The invention allows people to experience "real" intimacy with long-distance partners – or random strangers.
The device, named Remote Kiss, is designed to simulate an actual smooch between partners separated by distance. It attaches to the phone and links users through a mobile app.
Once set up, the device simulates a kiss's pressure, movement, and warmth, according to a report by South China Morning Post. It even has silicon lips to make the experience as realistic as possible.
While it sounds good on paper, video demonstrations of the device could be more convincing. Canoodling a chunk of plastic attached to a phone is not everyone's idea of intimacy. And there's no tongue.
Still, priced at 260 yuan, or just under $38, the device has been selling on a Chinese e-commerce platform Taobao at a rate of more than 100 units per month, according to SCMP.
Some customers left positive reviews for the device, grateful for the opportunity to "surprise" their long-distance partners, while reactions on social media ranged from affirmative and humorous to lewd.
The option on the device app that allows users to "upload" their kisses for others to experience proved particularly controversial, SCMP reported. Critics say it was designed with the adult entertainment industry in mind.
Jiang Zhinglu, the device inventor, said he intended to promote monogamous relationships. The device can only connect two users at a time and requires the consent of both parties to work.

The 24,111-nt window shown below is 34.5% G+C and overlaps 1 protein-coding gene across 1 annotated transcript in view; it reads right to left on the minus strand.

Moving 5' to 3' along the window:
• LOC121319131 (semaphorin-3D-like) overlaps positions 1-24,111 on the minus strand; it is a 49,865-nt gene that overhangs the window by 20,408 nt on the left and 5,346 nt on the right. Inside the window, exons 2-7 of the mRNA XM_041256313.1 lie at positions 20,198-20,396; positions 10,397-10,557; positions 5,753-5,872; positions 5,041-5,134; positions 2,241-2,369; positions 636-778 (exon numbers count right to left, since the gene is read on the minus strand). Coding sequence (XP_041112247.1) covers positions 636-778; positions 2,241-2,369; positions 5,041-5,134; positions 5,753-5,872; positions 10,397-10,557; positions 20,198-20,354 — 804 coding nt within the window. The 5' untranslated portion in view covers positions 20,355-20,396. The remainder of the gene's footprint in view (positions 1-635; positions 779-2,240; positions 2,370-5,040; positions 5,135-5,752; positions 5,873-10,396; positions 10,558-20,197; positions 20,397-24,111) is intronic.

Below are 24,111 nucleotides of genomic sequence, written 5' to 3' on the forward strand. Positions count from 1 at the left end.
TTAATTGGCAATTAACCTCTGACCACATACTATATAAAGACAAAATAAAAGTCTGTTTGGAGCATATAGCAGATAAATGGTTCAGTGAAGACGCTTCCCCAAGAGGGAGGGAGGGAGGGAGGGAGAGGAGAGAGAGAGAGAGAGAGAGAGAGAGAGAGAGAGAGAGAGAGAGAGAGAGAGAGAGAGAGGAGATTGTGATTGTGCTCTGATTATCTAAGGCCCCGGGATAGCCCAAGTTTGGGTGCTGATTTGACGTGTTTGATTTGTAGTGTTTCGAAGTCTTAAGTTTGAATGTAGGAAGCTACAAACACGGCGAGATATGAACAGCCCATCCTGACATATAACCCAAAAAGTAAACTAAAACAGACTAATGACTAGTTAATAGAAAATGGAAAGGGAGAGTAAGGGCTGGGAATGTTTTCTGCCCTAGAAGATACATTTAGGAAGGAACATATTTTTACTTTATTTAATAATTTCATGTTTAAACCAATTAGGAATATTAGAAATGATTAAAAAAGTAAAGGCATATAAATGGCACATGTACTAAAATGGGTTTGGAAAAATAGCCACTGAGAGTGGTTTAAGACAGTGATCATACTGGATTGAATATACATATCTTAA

"At my university, I was in a long-distance relationship with my girlfriend, so we only contacted each other by phone. That's where the inspiration of this device originated," Jiang was quoted as saying by Global Times, a Chinese state-owned outlet.
The device evokes Kissenger, a similar gadget from 2016. The idea of a remote kissing device was also portrayed in one of the Big Bang Theory episodes in 2012.
Jiang said he was surprised by the viral success of his invention, which he created while studying at the Changzhou Vocational Institute of Mechatronic Technology. The university held the patent of the device until earlier this year.
Unfortunately, the widget did not save Jiang's own long-distance relationship – he broke up with his girlfriend after seven years of romance.
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